The economic recovery has lifted values for many homeowners, but stagnant wages and tighter lending standards have locked many low- and moderate-income families out of the market. A pair of unlikely partners think it has a solution. On one side is Edward Pinto, a scholar at the conservative think tank American Enterprise Institute who has blamed the financial crisis on government affordable-housing policies. On the other is Bruce Marks, a longtime consumer advocate who founded and runs the Neighborhood Assistance Corporation of America. They’ve just launched a new program, which NACA is testing for Bank of America, to try to create a mortgage that’s both more affordable and less risky for borrowers and lenders.
Pinto says he and Marks started working on the idea after clashing on a panel in May. Pinto was skeptical of the typical way to help lower-income borrowers—reducing the amount of down payment on a 30-year mortgage. He says the housing crash showed that people who aren’t well-off can’t build equity fast enough in a typical 30-year loan, which makes them more vulnerable if the economy and home prices slump. “The volatility around one house in any given locality can be huge,” Pinto says. “We have put the people who can least afford the volatility into a house.” Marks’s nonprofit, on the other hand, is dedicated to helping low- and moderate-income people buy homes, often by helping them get loans with no down payment.
They agreed to meet and engaged in what Pinto calls “a very loooong, detailed conversation” about how to help people afford homes while they build equity faster. After the initial session, Pinto says, they “spent hours and hours and hours meeting and talking and outlining how this can done.” Eventually, they came up with a mortgage they call the Wealth Building Home Loan.
The key was to make it a 15-year loan, which allows borrowers to pay off the principal—and build equity—much faster and generally at a lower interest rate because shorter-term loans are less risky for lenders. Still, a shorter term also means higher monthly payments. To counter this, they looked for way to reduce the interest rate. The Wealth Building loan requires borrowers to have private mortgage insurance and restricts them from taking out a home equity loan. To enable borrowers to afford to pay “points”—an upfront fee that lowers the interest rate—the mortgage program allows loans to cover up to 100 percent of the value of the home, as opposed to the 96.5 percent cap in Federal Housing Administration mortgages. Pinto says he hopes some banks will cover the cost of points for some low-income borrowers as part of their community development programs.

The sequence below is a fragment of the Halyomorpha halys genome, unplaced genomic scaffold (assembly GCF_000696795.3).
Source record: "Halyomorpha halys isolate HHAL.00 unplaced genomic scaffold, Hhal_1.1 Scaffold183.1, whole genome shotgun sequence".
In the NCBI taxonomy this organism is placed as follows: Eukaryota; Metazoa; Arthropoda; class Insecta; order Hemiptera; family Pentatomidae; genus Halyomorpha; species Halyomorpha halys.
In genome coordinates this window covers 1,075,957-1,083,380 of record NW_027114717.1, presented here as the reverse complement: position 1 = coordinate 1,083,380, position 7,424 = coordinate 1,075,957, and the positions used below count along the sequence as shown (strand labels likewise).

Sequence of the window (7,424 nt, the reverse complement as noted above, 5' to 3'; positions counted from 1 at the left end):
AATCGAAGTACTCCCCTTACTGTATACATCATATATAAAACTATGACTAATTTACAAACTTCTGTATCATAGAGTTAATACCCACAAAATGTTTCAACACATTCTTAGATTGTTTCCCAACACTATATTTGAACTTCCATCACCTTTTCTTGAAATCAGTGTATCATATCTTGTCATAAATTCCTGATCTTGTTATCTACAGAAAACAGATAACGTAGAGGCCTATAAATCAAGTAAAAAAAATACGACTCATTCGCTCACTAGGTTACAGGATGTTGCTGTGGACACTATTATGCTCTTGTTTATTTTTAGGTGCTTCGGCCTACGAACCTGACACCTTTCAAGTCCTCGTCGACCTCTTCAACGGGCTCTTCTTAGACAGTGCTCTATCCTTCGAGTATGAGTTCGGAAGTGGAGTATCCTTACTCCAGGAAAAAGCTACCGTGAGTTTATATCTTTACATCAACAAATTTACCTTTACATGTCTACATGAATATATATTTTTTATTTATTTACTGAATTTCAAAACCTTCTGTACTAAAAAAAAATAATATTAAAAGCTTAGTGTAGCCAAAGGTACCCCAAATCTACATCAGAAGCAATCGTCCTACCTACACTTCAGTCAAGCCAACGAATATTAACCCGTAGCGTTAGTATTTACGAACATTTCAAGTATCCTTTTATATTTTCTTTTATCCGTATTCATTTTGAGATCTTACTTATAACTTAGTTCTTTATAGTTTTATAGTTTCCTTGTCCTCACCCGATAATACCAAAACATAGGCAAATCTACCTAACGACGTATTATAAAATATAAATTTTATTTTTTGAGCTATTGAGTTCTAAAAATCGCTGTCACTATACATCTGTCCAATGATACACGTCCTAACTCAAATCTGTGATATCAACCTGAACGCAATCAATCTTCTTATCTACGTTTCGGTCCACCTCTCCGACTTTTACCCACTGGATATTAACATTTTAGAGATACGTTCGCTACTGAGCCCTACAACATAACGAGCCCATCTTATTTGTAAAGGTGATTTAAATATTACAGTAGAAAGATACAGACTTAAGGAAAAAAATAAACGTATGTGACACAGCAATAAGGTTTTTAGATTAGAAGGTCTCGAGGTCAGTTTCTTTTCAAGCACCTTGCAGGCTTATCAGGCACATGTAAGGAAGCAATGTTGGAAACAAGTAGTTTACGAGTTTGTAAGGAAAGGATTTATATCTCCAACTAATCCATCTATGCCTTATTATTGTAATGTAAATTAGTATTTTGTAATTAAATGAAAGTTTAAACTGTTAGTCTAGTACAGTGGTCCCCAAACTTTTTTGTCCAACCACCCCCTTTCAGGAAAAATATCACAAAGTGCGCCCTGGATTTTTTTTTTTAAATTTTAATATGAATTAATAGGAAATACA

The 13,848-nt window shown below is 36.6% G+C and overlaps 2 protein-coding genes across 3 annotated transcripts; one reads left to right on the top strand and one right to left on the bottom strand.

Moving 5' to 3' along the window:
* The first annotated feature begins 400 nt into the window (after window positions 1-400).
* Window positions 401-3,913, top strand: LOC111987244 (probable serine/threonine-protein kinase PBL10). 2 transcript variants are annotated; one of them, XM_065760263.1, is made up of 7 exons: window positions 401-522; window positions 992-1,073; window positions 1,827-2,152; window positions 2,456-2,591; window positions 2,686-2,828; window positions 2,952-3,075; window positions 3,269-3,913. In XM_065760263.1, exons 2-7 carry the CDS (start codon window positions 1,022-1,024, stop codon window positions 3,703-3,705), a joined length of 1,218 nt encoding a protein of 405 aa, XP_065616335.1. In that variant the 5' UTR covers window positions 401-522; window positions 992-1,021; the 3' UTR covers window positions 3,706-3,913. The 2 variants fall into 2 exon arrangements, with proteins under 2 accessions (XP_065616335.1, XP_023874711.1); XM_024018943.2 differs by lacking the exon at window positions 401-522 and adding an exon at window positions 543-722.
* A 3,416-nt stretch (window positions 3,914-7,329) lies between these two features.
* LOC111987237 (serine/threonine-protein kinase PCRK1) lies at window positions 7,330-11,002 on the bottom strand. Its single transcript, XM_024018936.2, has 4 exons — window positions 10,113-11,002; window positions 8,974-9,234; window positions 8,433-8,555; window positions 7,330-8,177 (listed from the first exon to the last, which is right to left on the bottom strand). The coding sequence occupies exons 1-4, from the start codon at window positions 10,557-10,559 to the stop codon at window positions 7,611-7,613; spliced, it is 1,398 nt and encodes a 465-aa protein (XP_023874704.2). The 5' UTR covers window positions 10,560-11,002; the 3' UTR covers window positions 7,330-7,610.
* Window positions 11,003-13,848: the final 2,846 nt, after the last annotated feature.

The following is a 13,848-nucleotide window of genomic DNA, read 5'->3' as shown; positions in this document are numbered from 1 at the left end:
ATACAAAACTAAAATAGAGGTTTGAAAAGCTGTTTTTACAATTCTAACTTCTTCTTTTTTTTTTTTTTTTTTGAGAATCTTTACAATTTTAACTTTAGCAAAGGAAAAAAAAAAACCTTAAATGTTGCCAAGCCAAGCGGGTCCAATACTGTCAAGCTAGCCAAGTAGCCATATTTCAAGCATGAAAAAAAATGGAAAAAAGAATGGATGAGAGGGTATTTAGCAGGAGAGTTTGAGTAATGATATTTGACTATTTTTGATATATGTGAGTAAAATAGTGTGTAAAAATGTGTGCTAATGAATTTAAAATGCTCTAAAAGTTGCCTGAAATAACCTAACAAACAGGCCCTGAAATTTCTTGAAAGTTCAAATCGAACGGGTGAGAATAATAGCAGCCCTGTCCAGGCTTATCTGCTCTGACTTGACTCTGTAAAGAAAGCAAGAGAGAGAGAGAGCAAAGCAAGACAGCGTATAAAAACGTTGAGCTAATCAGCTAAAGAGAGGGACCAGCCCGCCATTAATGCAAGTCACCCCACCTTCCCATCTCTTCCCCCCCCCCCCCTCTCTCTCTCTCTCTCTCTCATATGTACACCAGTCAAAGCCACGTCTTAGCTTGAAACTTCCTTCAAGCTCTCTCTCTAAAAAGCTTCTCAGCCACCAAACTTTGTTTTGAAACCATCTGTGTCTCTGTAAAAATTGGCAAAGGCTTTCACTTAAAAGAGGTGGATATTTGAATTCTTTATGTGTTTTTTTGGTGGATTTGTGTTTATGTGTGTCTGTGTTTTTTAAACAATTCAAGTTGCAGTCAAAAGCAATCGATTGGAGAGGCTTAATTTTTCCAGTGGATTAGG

In assessing creditworthiness, lenders typically focus on monthly payments as a percentage of borrowers’ income. Pinto’s program uses the so-called “residual income” approach that the Veterans Administration successfully uses. As I reported this summer, many economists prefer the VA’s approach, which adds up what a family spends on necessities such as transportation and child care and then looks at what’s left for housing. This approach to underwriting should make the loans less risky—which should, in turn, lower the interest rate.
Pinto says he’s in discussions with regional banks and mortgage lenders to start additional pilot programs. “In order to be a game-changer, you need to have a lot of people doing it,” Pinto says, pleased with the response he and Marks found when they announced the program at a recent conference. There, Joseph Smith, monitor of the $25 billion National Mortgage Settlement over faulty foreclosure practices, said in prepared remarks that after doing “a lot of listening” to borrowers, advocates, and public officials, he’s come to believe that “absent substantial home equity at the outset, the 30-year fixed rate mortgage increases the fragility of a borrower’s overall financial position and puts the borrower at risk for a very long time.” Smith praised the new program, adding: “Gentlemen, I tip my hat to you.”